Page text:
Argentina’s New Tourist Tax Targets Canada, Australia, and USA

As a result of yet another ill-timed law passed by Cristina Kirchner’s government, travelers visiting from Canada, the US and Australia are now required to pay a tourist tax upon arrival in Argentina. The law went into effect late in December, 2009, and has raised grave concerns from the Argentinean tourist industry, already reeling from the effects of the last recession.

US citizens are asked to pay 138 USD for the right of entry. Although the fee is collected once during the lifetime of your passport, this isn’t a visa, and it isn’t clear how it is tracked by Argentinean authorities. Meanwhile, Canadians will be the hardest hit, since they have to forfeit seventy US dollars each time they disembark in Argentina. Australians are bilked for 100 USD. The amounts can be paid in US currency or the equivalent in Argentinean pesos. Note that this new tax is in addition to the departure tax you have to pay upon leaving. If you have dual Argentinean citizenship, then you’re exempt from paying the new tax.

The explanation given by the government for this new policy is that it’s an act of reciprocity for the costly and complicated process imposed on their own citizens when they apply for a visa to one of the three countries. Brazil was one of the first to impose reciprocity several years ago, although I should point-out that what you get is a real via, good for five years. It’s absolutely true that Argentineans are discriminated against by several economically rich countries, and the fees they’re charged for their application isn’t refunded if it’s refused. I agree this is unjust, but on the other hand, before the 2001 economic meltdown in Argentina, visas weren’t required of them – this changed when the flow of illegal immigrants from Argentina became an exodus of millions.

The real concern here isn’t whether this policy is justified, but what effect it will have on the already battered economy, where tourism is one of the most important sources of growth and foreign income. If you read the postings on this subject in online forums, you get a definite sense that the sector will take a big hit, judging from the virulent reactions of would be travelers to Argentina. If an American family of four was planning to go to Buenos Aires for a once in a lifetime vacation, they might reconsider upon discovering that their tab just went up by 552 dollars.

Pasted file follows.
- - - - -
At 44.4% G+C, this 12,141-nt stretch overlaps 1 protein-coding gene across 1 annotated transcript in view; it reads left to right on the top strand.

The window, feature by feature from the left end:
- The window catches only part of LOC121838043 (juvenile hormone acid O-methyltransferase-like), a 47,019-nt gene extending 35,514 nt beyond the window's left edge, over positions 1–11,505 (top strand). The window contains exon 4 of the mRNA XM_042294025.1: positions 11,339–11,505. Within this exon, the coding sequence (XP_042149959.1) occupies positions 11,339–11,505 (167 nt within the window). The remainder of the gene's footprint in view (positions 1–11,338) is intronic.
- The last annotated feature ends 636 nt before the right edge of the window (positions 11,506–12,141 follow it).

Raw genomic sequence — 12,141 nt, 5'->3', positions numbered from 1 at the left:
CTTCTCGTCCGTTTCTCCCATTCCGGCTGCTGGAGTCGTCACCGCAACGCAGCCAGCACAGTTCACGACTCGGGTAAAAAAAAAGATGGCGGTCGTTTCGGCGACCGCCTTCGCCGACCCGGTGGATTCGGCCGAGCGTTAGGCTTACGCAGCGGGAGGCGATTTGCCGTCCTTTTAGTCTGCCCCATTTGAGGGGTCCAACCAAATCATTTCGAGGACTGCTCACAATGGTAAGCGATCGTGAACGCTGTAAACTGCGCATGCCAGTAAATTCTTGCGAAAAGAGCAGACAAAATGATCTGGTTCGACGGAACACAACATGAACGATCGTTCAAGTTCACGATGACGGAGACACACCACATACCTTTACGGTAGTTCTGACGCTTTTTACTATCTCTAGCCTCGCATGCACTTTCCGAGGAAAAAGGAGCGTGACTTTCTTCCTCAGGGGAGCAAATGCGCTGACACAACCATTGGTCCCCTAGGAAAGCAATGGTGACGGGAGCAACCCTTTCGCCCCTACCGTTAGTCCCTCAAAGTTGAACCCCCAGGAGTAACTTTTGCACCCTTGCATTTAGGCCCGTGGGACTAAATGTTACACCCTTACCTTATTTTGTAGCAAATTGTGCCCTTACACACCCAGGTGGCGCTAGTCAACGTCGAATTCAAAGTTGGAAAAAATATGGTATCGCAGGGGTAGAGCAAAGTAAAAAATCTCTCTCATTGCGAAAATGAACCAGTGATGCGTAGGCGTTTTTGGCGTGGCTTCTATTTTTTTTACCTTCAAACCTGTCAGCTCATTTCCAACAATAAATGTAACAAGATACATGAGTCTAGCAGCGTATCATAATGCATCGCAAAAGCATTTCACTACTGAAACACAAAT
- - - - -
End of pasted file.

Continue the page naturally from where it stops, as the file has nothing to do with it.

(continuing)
This tax will also have a negative impact on neighboring countries, particularly Uruguay. Many combine their visit to Uruguay with Argentina, typically landing in Buenos Aires, then traveling by Buquebus to Colonia or Montevideo. If you’re a Canadian, are you going to visit any neighboring countries knowing that you’ll be tagged for yet another 70 dollars upon returning to Argentina? The same problem arises for Canadians living in Argentina who have to renew their 3 month tourist visa, typically by crossing over to Uruguay for a brief visit. That, my friends is at least 280 dollars a year!

Currently, the tax is only collected in Ezeiza airport (Buenos Aires), probably because they haven’t fully worked-out the logistics of collecting the fees country-wide, but their plan is to extend it to all entry points, be it by land, air or water. The Kirchner administration predicts it will collect forty million dollars a year from this tax, but that is probably very optimistic in view of the dampening effect it will have. More importantly, the tourism industry will lose ten times that, thus making it a net tax revenue loss.

The Kirchners are almost guaranteed to be voted-out in the next presidential elections, so we can only hope that the next government repeals this law.

Tom Germain is a Canadian who in 2001 decided he wasn’t going to put up with any more winters and moved to Mexico. He never looked back and moved around the world every couple years, making his home in Argentina, the Canary Islands, Mauritius, and now Colombia. In his 2 blogs, Permatourist ( [] ) and Ocolombia ( [] ) he tells of his experiences and offers invaluable tips on how you can live the life of a “permatourist”.